Thursday, July 28, 2011

Psychopath Children. (Part 1)

Psychopaths, when we are kids, see people display emotions that we cannot ourselves experience or confirm. But if we attempt to express this, we are met with rejection and denial.

We get punished and shunned when we don't display the same kind of emotions that others do, and the explanations we receive appear to be meaningless and unfounded to us.

To say something like:

"How would you feel if someone hit you? That's why you should not hit other kids!"

...makes no sense to a psychopathic child, but we quickly learn that we have better pretend to understand or else...! This is how we learn that nothing is what it seems and that pretense pays.

How do you propose that a child can understand that this is not how everybody do things when we get praise if we do it well and are punished if we don't?

Add to this that we soon find out that we can use other people's emotions against them, we can often control them and make them do what we want, and we can get what we want by using tactics that others would feel bad about and therefore do not use, because we ourselves feel fine when we do it. All this to us proves that we must be stronger than everybody else, so how come everybody else keep saying we are wrong and that all those who seem to suffer so easily and are so easily controlled are better than us? To a child this doesn't make sense!

But it might make sense if our caretakers understood that there really are different kinds of emotions in different kinds of people and that not everybody have the same ability to feel empathy - or remorse, for that matter (I understand why empathy is a useful emotion to encompass, but I'll probably never understand what is useful about remorse). Not having the ability to feel empathy has nothing to do with being evil, it is a neuro-psychological predisposition that the child - or the adult - has no saying in. We are born that way, and we cannot choose to learn how empathy feels.

Let's for the sake of getting my idea across say that psychopaths are like computers and normal peeople are like dogs. Psychopaths can not choose to learn how empathy and loyalty feels anymore than even the most sophisticated computer can learn to understand poetry from an emotional perspective. It doesn't mean computers aren't useful, they're useful but in different ways than f.x. dogs who have deep instinct for loyalty and will generally be willing to die for their 'tribe'. Normal people didn't choose to be born with an instinct for loyalty and cannot choose to not feel it anymore than a dog can choose to not have empathy for their group or have loyalty for their group's alpha dog. But abuse a dog or try to program for the wrong operating system, or download a file with a trojan horse to your computer, and both the dog and the computer will become dysfunctional.

There are programs so rare hardly anybody know they exist, but are they evil because they aren't compatible with Windows?


Anonymous said...

"How would you feel if someone hit you? That's why you should not hit other kids!"

It should be "Would you like it if someone hit you? If you don't like it,don't do it to others"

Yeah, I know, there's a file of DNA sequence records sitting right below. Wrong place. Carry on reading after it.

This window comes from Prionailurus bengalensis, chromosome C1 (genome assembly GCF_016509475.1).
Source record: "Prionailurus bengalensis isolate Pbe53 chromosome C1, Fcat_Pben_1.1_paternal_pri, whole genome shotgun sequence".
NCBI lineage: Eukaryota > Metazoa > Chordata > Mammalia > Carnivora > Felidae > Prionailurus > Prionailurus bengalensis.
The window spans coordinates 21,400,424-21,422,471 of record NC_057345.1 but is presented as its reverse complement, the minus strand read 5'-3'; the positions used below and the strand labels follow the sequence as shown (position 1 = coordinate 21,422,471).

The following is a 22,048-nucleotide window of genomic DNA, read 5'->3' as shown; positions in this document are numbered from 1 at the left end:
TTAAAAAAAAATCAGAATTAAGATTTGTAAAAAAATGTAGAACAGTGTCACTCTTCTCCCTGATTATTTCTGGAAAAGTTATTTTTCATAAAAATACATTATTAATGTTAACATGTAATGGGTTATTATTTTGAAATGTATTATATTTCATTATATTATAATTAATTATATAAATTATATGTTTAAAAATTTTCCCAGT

What really annoys me, is people who complain about how others have treated them badly, yet they treat people badly themselves.

Nick London said...

Well said, as I've mentioned in my emails I had emotions for most of my youth and definitely when I was a child. So in that respect I differ from you.

I know to a certainty that I have no emotion or empathy now which allows me to better understand the psychopath side of the morality equation. Since my break from emotion occurred over time I think of myself more as a sociopath than a psychopath. I'm still a little hazy on all the differences.

Anonymous' comment is interesting because it represents an idealogy that I carried early in my life. However, at this point I can honestly say that everything you write makes sense. Without emotion or empathy you truly don't have the ability to connect with other people the way a normal person can. Normal people just could never understand the gravity of what it means to be without love and they're too frightened by the concept to properly understand it.

Zhawq said...

Anon 5:09,

We are told these things many times by different people who use different words. It is not because we don't understand the meaning of the words. We do understand the message: "You should do it to others because you don't like it being done to you, yourself!".

But it is not logical to a psychopathic child: I do not get anymore or less hurt or uncomfortable when someone does something to me whether or not I do or don't do the same thing to others!

I understand your annoyance towards people who complain over things they're guilty of themselves. I understand the mechanism.

But that is not what I'm doing. I'm trying to find a solution to a problem that normal people complain about. We, the psychopaths, will be fine whether or not anything changes. We're good survivors. If we had great issues with our fate in general (and in general our fate can be anything from sitting on death row to sitting in the White House) you'd see plenty of websites like mine, but most likely with a somewhat different approach to the content.